It is common knowledge that, for years, the people of the South of Nigeria grumbled, and rightly so, that the North has dominated the headship or presidency of the country most disproportionately. The clamour to have it changed to the South was borne out of the desire to apply the 'Federal Character' and have the South also occupy the 'seat of power' for some time too. Implicit in that clamour is the notion that in a free and fair presidential election someone from the South may not be able to win unless the North 'grants' it. Otherwise what the argument and pressure would have been for was for a free and fair election and the observance of merit. It could be argued that the resounding victory of MKO Abiola may have had a little to do with the widespread conviction that it was time the South 'tasted power' too. In any case, it is doubtless that the national 'surrender' to the South (West) in the 1999 presidential election was a direct result of such imperative.
Furthermore, there is hardly any party that does not at any time subconsciously, if not expressly, bend to the wind of 'Federal Character' when presenting who its flag bearer would be. Indeed, this understanding gets into work right from the point of picking a chairman for the party. There is no serious party that picks a 'Northerner' as its chairman that subsequently goes ahead and picks yet another 'Northerner' as its presidential flag bearer, not to talk of the elections or appointments into the other party offices. Similarly, a party in picking a Southerner as its Chairman, understands and almost invariably nudges itself into picking a Northerner as its presidential flag bearer. 'Zoning' rules the roost.
Consequently, if, as it is the case with the PDP, the North at a particular point cedes the Chairmanship of the party to someone from the South, there is no doubt that where the presidency goes is at the back of their minds. If it is not exactly a North/South concept, it is certainly a 'zonal' one. It is this concept at play that drove the Alliance for Democracy (AD) party during the 3rd Republic - bearing in mind that its presidential candidate was to come from the South (West) 'whose turn it was' - into picking all sorts of characters as its Chairman, all in the name of looking for a 'Northerner' no matter who.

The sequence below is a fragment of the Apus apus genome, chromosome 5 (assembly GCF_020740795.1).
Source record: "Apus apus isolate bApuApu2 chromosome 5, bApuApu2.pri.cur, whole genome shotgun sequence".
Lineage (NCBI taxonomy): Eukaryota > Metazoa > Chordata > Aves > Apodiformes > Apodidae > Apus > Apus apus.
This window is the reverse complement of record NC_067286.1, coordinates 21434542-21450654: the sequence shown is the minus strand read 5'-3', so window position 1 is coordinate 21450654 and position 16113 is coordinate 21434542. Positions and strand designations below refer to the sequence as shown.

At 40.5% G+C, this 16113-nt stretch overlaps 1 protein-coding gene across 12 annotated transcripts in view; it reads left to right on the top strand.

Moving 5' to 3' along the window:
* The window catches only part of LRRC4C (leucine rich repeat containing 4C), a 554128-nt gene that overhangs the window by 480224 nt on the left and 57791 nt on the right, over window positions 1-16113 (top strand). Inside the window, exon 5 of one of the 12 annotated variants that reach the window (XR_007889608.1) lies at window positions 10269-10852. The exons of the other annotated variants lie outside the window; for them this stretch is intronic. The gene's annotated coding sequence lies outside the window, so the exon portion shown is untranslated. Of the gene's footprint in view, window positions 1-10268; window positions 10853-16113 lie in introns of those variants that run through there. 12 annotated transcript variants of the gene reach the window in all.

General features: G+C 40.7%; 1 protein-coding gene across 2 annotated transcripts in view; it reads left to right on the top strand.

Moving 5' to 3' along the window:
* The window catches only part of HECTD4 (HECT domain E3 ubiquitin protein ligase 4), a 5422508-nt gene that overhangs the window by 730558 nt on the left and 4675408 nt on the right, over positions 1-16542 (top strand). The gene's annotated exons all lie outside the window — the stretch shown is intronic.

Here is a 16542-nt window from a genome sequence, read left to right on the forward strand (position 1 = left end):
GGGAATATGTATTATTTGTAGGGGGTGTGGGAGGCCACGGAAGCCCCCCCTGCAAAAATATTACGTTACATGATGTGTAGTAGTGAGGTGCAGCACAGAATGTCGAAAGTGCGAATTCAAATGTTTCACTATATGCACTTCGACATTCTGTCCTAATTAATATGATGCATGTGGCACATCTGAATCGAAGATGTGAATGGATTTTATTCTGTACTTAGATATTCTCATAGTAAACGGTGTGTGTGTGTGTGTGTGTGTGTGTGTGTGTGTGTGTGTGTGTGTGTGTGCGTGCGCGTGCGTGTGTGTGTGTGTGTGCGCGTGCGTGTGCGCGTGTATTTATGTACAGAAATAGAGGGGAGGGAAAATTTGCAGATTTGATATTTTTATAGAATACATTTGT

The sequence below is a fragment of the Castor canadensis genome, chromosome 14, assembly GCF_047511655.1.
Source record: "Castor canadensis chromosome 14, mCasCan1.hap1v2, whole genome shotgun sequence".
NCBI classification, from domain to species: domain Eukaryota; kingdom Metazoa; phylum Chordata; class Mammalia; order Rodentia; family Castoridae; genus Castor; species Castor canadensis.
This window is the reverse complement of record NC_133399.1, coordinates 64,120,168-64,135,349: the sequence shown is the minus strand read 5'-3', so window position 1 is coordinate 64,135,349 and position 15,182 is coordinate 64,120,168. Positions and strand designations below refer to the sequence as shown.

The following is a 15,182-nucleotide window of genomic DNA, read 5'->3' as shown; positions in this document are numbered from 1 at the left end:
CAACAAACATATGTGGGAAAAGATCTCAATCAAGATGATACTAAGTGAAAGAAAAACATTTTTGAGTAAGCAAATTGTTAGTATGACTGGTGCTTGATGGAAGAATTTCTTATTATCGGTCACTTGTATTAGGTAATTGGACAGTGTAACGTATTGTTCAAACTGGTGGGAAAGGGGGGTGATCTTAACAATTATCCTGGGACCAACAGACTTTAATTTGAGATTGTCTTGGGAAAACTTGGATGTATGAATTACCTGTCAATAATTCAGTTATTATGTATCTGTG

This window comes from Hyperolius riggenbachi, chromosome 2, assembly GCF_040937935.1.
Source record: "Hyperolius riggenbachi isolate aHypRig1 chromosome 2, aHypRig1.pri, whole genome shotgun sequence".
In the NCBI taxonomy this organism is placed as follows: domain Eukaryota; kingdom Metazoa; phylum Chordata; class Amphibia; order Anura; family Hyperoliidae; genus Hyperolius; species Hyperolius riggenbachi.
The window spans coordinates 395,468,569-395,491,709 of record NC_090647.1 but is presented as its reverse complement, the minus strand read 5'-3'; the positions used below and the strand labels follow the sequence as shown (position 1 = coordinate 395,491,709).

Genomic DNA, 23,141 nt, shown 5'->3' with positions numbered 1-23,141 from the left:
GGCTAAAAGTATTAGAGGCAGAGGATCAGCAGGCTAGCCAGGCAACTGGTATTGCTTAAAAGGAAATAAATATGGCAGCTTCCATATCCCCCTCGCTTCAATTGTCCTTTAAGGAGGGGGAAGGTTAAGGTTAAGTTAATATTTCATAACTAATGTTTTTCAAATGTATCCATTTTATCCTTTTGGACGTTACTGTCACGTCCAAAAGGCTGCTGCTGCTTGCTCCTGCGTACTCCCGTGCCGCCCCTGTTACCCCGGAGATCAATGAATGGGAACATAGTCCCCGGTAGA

But like everything Nigerian, we are quick at abusing and bastardising even the best concepts or ground rules, and of bending them to suit our immediate purpose or convenience.
The PDP has locked itself into a jam simply because an attempt is now being made to stretch the concept of zoning, that is, of rotating who gets to be president, to also include the length of time such a zone 'keeps' it.
I do not believe the concept of 'zoning' necessarily is bad. What is bad is the bad faith we inject into it and the absurdity to which it is stretched. A 'zone' that comes up with a president that is non-performing and is, therefore, non-electable for a 2nd Term should be deemed to have had its turn.
It is therefore incumbent on a 'Zone' to come up with its best candidate - herein lies the argument for 'merit - if it were to deserve or enjoy a full 2nd Term. Nothing in all of this that says, in the present scenario, that Mr. Jonathan is the best that the South (South) can come up with. He has not looked the part. But if that is what we are encumbered with come 2011, then another 'fight' awaits the PDP in 2015 - to determine if Mr. Jonathan is entitled to a 2nd Term (and so a two-and-a-quarter) having already shared or completed Mr. Yar'Adua's only term; which would mean he (and the 'zone') would be having more than 8 years. It doesn't get messier.
Sadly, most sadly, the whole country seems mired in this silly zone or no zone tussle at the expense of a serious engagement with the quality and calibre of who becomes our next president, what has he in his head and what has he in store for us.
By Tunde Fangbele